I was born with a condition physicians refer to as congenital heart disease. I myself like to call it my unconventional heart. In the course of my life the two of us have become best friends. It’s my heart that reminds me each day that no day is for granted and so in a way I am thankful.
The crumpled ocean is no boat trip
Being reminded like that, however, doesn’t come for free. I know my condition to be tied to a certain risk that I carry in particular, which is, basically, the risk of dying. Or, to put it less dramatically, the risk of my state deteriorating at any minute; and nobody can tell me when this will be. So I just live with the vague certainty that it will happen one day.
Twice a year I go to my trusted heart center to have everything checked, always hoping to receive good news, meaning nothing has changed. Things have been stable for years and these follow-up exams are actually no big deal. But to me they always feel as if the physicians renegotiate my life.
So, as every year, my 2016 started off with the first one of these appointments a week ago. This time I found myself to be especially nervous and the day before the appointment I felt fear building up inside of me and sneaking into every corner of my being. With all my plans and dreams and new projects I have just started, suddenly so much was at stake. Besides, being aware of the fact that by some means or other I will have to face another surgery one day, I suddenly felt my time running out. And who knew? After all, I am approaching the 40, an age nobody had ever expected me to reach when I was born.
So here came the fear…
The clotheless wrestle with the clotheless animal
I’ve known for quite a while that it doesn’t help to suppress feelings. In fact, I have found it to be true that you might succeed in muting them for a while, but you cannot block them out forever. So what I tried was to accept my anxiety and acknowledge it as a part of myself.
And still there are these unpleasant physical sensations that come with being frightened.
The night before the appointment I couldn’t sleep. I felt agitated, my heart beating nervously in my chest, and all kinds of thoughts started to flood my brain, thoughts of bad things that might happen, of existential situations I might have to face and of all sorts of things that might just go wrong. I knew if I followed this train of thoughts it would bring me straight to panic land. So how to deal with this? How to finally calm down and get some rest? I probably don’t have to mention that none of the relaxation techniques I had learned once worked. What they helped me with, instead, was focusing even more on my body and all its creepy sensations.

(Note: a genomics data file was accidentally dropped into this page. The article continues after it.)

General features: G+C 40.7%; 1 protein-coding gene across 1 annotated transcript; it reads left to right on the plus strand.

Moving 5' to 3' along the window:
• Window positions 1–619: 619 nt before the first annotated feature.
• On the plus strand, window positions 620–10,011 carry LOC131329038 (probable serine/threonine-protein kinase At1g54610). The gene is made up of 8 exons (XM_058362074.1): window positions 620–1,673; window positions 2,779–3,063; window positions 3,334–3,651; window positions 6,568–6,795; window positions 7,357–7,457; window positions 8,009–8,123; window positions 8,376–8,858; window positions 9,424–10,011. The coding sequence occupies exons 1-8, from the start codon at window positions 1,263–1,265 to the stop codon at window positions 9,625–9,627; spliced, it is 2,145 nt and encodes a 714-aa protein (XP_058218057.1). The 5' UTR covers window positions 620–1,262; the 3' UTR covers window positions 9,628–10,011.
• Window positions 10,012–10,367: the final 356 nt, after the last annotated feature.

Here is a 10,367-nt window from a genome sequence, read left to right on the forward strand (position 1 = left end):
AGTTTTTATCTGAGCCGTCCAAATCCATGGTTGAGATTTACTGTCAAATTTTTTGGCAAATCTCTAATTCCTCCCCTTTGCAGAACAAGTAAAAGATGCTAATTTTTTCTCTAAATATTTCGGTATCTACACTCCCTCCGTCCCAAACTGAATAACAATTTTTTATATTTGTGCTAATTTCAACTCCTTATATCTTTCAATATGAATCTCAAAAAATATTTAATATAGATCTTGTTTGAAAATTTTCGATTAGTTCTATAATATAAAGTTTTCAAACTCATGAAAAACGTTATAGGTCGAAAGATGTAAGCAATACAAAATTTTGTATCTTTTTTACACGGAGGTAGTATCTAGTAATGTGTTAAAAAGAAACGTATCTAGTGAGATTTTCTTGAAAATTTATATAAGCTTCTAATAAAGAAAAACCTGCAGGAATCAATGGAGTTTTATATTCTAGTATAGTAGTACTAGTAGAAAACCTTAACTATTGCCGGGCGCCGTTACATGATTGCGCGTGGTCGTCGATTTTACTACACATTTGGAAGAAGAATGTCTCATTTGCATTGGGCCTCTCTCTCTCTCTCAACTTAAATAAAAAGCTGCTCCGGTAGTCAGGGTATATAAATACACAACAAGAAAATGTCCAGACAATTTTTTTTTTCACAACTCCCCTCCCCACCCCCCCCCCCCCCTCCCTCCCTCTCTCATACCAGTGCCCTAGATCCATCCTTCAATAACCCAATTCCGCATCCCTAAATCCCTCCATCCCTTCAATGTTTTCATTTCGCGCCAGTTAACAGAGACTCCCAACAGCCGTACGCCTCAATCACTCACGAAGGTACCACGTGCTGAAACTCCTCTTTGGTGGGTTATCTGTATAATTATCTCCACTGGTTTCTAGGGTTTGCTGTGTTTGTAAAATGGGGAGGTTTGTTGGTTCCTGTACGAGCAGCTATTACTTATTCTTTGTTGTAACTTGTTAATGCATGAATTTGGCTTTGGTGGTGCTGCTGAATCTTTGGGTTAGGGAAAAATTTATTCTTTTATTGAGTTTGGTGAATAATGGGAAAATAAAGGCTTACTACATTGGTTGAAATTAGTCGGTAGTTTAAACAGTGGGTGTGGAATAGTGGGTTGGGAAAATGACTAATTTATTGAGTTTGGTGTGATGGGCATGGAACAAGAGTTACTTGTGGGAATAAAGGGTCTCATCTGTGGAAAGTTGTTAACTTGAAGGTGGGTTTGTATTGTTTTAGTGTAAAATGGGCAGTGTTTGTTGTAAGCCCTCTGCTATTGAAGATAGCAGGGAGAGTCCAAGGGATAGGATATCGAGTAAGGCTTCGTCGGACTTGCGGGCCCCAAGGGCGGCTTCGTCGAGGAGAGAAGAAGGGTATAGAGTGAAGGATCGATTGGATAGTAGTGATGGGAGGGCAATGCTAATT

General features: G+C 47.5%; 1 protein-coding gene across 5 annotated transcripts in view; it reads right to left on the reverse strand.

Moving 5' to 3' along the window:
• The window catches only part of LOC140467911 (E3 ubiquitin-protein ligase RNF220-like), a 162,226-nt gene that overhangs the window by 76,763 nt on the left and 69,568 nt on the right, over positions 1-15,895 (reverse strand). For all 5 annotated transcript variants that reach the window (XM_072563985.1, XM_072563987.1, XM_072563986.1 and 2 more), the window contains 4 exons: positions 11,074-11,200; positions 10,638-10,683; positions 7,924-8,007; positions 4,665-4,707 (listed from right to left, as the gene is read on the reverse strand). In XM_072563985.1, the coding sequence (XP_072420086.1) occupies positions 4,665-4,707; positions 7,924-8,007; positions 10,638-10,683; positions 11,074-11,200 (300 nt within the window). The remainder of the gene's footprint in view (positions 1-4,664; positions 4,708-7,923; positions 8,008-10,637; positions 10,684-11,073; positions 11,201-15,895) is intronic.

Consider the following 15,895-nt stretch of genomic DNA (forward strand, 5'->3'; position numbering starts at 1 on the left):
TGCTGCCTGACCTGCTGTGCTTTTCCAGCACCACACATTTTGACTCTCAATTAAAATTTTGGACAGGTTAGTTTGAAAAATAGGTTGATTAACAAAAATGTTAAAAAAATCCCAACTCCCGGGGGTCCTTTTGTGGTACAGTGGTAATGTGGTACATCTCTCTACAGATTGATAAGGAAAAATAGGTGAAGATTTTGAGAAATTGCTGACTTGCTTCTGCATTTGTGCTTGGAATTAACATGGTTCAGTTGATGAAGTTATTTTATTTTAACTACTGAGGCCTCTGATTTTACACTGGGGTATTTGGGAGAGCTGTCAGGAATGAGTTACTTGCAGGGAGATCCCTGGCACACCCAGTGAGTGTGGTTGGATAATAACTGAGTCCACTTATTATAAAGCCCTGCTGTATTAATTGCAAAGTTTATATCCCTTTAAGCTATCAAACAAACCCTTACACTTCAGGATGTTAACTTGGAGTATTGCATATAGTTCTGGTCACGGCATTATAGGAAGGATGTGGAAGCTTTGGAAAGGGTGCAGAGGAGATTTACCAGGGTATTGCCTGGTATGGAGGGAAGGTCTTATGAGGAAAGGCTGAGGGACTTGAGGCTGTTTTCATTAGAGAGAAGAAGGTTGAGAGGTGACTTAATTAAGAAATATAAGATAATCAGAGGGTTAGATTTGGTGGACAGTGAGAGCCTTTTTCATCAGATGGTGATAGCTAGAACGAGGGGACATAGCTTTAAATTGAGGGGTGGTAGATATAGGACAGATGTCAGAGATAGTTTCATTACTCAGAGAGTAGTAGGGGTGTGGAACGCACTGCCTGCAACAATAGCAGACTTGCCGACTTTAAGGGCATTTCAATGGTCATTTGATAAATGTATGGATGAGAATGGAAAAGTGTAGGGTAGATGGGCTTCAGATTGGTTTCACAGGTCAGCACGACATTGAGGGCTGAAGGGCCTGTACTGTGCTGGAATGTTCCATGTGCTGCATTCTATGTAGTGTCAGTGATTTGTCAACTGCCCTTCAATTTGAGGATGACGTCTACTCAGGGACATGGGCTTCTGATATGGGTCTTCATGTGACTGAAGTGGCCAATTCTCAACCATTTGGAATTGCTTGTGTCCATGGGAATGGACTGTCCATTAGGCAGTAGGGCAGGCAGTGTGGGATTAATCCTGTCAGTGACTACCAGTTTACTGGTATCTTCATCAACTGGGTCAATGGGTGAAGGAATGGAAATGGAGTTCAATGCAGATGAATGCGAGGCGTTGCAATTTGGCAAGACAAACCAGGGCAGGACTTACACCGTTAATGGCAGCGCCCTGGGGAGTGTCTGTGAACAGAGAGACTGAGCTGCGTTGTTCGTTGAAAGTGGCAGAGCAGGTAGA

My enemy, please stay close to me
Finally, when I was already way past the time at which falling asleep would have granted me a good night’s rest before the exam, tired of trying I just gave it up. It was like telling both my body and my mind that, fine, if they wanted to freak out freak out is what they should do. I wouldn’t bother objecting to it anymore. Which was, when, finally, I fell asleep.
It was only a couple of days later that I came across an article that described the handling of fears exactly the way I had done it. Apparently, accepting fear as a part of oneself can be much bigger than I had thought. Maybe it is more about embracing fear as a natural part of life that will always be there. And about surrendering to its presence without bowing down to its logic. In this light it seems only natural to also accept all the negative sensations and thoughts that usually accompany fear; and to, at the same time, take a look at them and recognize them for what they are: a natural consequence of being frightened. And to thus take your fears with you, but without letting them influence your moves.
I received good news at the heart center the next day. Everything appears to be stable and so I can relax for another half year. And oddly enough, one of my nurses told me how deeply and soundly relaxed she found me to be. And so for now I am happy.
I am an anxiety person. I have grown up this way, not least due to my unconventional heart. My fear has been keeping me company for as long as I can think. With every new step I take, at the beginning of each new project or endeavor, it is there, by my side. I take it with me. And yet, I have the feeling that we might get along. And that I will be fine.
Want to get a better idea of what anxiety feels like? See this amazing video by Meghan Rienks and Justin Coloma.